With all the hype around artificial intelligence (AI), it can be hard to cut through the noise and understand how advertising companies are actually using the technology today. Creative agency Media.Monks, the digital-first operating brand of S4 Capital, has embraced the tech with open arms, not least in their video creation capabilities.
“We are using everything that is possible to use, from mood boarding to frame interpolation,” says Joán Llabata, Associate Creative Director at Media.Monks. “Every AI application that we can use to get things done better and faster.” Some examples of the applications in Media.Monks toolkit are:
Midjourney – a text-to-image program not unlike OpenAI’s viral DALL-E system. The agency uses Midjourney at the concept stage for visualising ideas.
Stable Diffusion – an open source tool that generates images from prompts. While capable of creating photo-realistic images, Stable Diffusion is less reliable for video which can appear jittery.
Runway – a text-to-video system that creates three-second videos from prompts or reference images. Users can edit or modify videos using natural language descriptions.
Using these systems in combination speeds up the video process, and AI is constantly learning and improving. “I know a lot of colleagues use separate tools in the same phase and let them talk to each other,” says Mariëlle Tolen, Associate Creative Director at Media.Monks.
But as anyone who has messed around with DALL-E or ChatGPT will know, these machines still need direction and curation to produce work to a professional standard. “When it comes to video creation or filmmaking, there are so many aspects to it, and the craft should always be in the foreground,” comments Tolen. So rather than “using AI for the sake of using AI,” the creative process should still start by considering what you want to achieve – then find the application that best fits the ask.
To the moon
When properly deployed, AI becomes an “extra tool” in the creative’s toolkit; one that opens up the boundaries of what is creatively possible. “Could we shoot this beautiful scene on the moon? Actually we can maybe create a moon,” explains Tolen. “So I feel like it’s expanded the way we can think.”
Currently there is no catch-all video creation tool, or “ChatGPT for video”, though this is probably all a matter of time. “Very soon we’re going to see applications that are fully focused on video AI generation,” predicts Llabata. “Eventually you will be able to get a video just from a description.”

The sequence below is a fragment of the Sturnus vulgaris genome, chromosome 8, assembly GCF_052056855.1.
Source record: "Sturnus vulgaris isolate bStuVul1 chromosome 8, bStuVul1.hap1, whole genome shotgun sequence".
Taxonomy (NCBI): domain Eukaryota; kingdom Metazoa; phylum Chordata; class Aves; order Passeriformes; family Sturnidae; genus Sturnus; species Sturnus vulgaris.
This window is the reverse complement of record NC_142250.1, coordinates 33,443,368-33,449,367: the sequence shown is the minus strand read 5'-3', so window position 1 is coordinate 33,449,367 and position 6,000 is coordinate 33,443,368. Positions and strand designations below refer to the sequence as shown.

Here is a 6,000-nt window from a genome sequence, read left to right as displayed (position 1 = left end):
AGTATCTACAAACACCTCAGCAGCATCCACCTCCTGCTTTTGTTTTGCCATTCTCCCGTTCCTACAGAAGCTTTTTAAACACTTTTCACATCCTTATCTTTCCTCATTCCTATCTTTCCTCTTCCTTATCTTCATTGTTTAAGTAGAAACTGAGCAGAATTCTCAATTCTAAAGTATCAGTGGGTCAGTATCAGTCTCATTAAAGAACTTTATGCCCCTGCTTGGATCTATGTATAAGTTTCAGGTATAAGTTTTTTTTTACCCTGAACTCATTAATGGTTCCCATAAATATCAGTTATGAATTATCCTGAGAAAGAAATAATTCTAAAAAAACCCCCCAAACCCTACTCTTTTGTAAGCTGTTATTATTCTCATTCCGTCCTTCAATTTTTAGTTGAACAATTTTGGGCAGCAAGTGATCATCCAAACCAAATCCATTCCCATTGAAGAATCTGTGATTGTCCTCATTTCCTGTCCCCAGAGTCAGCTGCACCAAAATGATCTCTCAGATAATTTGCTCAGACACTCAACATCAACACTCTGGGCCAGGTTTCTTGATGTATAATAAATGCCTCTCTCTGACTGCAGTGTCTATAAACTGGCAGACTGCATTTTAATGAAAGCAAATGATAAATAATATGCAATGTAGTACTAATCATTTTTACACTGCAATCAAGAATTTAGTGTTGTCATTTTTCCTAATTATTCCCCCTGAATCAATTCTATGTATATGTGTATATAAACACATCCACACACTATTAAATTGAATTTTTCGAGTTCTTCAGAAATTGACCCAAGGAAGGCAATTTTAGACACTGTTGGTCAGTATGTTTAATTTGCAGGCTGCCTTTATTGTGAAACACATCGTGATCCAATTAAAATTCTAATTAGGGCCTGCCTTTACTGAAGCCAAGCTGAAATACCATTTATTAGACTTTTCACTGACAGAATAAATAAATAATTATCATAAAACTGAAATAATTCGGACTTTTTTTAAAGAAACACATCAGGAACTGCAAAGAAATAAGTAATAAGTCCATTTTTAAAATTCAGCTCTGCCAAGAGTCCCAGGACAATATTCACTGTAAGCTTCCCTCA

As it stands, the difficulty lies in having to explain the concept of video to a machine. “It’s actually very complicated,” he notes. “It’s all about continuity, and where you place things, and you have to define every single thing in the frame to get consistency between frames.”
Yet the rate of progress makes such capabilities not only possible but inevitable. “We’ve seen exponential development in AI,” says Tolen. “We’re now at a point where I think everything is possible. If something was impossible a minute ago, I blink or I sneeze twice, it’s probably possible now.”
Indeed, the use of digital avatars instead of actors is almost common practice at this point, not only in Hollywood productions but also advertising. “We already scan actors, create avatars and make them do things that otherwise would be impossible or extremely cost prohibitive,” observes Llabata. “That doesn’t have to be detrimental to the talent, it just opens up new types of collaboration.”
The wider issue of AI replacing people’s jobs is not so easily dismissed, but Media.Monks is careful to put these tools in the right hands to make its teams more efficient. “We’re looking for new ways to allow people to do amazing things that they previously couldn’t,” remarks Llabata. By the same token, giving creative AI tools to business people doesn’t make them creative. “We all have our roles,” he adds. “The same way ChatGPT doesn’t make me a general manager, because I can’t write emails!”
He uses the analogy of someone going to a photography exhibition and asking the photographer what camera and film they use, and buying the same equipment, expecting it to make them a great photographer. “The question that you want to ask is what inspires you? What are your references? What do you want to communicate?” says Llabata. “Everything else is just playing with the tools you have in order to get the message out.”